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Enforcing Apartheid?

The Politics of “Intolerability” in the Danish Migration and Integration Regimes

Julia Suárez-Krabbe and Annika Lindberg

Across Northern European states, we can observe a proliferation of “hostile environments” targeting racialized groups. This article zooms in on Denmark and discusses recent policy initiatives that are explicitly aimed at excluding, criminalizing, and inflicting harm on migrants and internal “others” by making their lives “intolerable.” We use the example of Danish deportation centers to illustrate how structural racism is institutionalized and implemented, and then discuss the centers in relation to other recent policy initiatives targeting racialized groups. We propose that these policies must be analyzed as complementary bordering practices: externally, as exemplified by deportation centers, and internally, as reflected in the development of parallel legal regimes for racialized groups. We argue that, taken together, they enact and sustain a system of apartheid.

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Decolonizing Anthropology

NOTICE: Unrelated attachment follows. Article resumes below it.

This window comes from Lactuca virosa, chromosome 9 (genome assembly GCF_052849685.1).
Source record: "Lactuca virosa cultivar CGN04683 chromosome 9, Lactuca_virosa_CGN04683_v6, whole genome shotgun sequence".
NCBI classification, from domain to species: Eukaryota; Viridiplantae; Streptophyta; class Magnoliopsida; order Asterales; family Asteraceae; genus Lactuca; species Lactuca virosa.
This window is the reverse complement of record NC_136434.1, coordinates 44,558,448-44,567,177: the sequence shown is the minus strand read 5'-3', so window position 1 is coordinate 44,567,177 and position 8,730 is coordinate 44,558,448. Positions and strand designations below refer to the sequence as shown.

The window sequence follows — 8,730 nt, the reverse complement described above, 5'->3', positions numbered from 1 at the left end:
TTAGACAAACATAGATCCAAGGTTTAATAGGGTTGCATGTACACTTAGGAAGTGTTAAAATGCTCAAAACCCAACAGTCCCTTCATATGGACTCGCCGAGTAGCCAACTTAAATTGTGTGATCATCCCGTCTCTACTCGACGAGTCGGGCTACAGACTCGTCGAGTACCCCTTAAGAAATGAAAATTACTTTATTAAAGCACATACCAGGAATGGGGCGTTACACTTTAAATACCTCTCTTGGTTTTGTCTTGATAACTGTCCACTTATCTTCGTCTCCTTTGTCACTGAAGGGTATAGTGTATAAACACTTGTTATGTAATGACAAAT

Reflections from Cambridge

Heidi Mogstad and Lee-Shan Tse

right to presence in places far from home’. 4 We were also struck by the deafening silence around race, structural racism and white privilege, which, despite anthropology’s ‘institutional position as an anti-racism science’ ( Antrosio and Han 2015: 1

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Somy Kim

. The only black character not living in the Armstrong-Parker house, Lionel (Tyler James Williams) is the film’s outcast, and observer. Taking cues from Spike Lee, the writer-director critiques the structural racism that exists in the American university

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Heritage or hate?

A pedagogical guide to the confederate flag in post-race America

Cameron D. Lippard

found that opinions did change, with 44 per cent seeing the flag as heritage, 52 per cent as hate (structural racism), and 3 per cent as meaning something else. To incorporate into our discussions about the history of the flag, I also do a third poll

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Introduction

Desire for the political in the aftermath of the Cold War

Dace Dzenovska and Nicholas De Genova

complicit with structural racism by way of overlooking the deeply consequential ways in which it has produced real divisions among the people assembled together in the public square as differently racialized subjects. However fraught, recent protest

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Ceasing Fire and Seizing Time

LA Gang Tours and the White Control of Mobility

Sarah Sharma and Armonds R. Towns

we suggest that attempts at ending white supremacy become increasingly difficult if we are not able to see the mobile terms and conditions of structural racism. Thus we conclude by examining how white supremacist violence is often able to hide its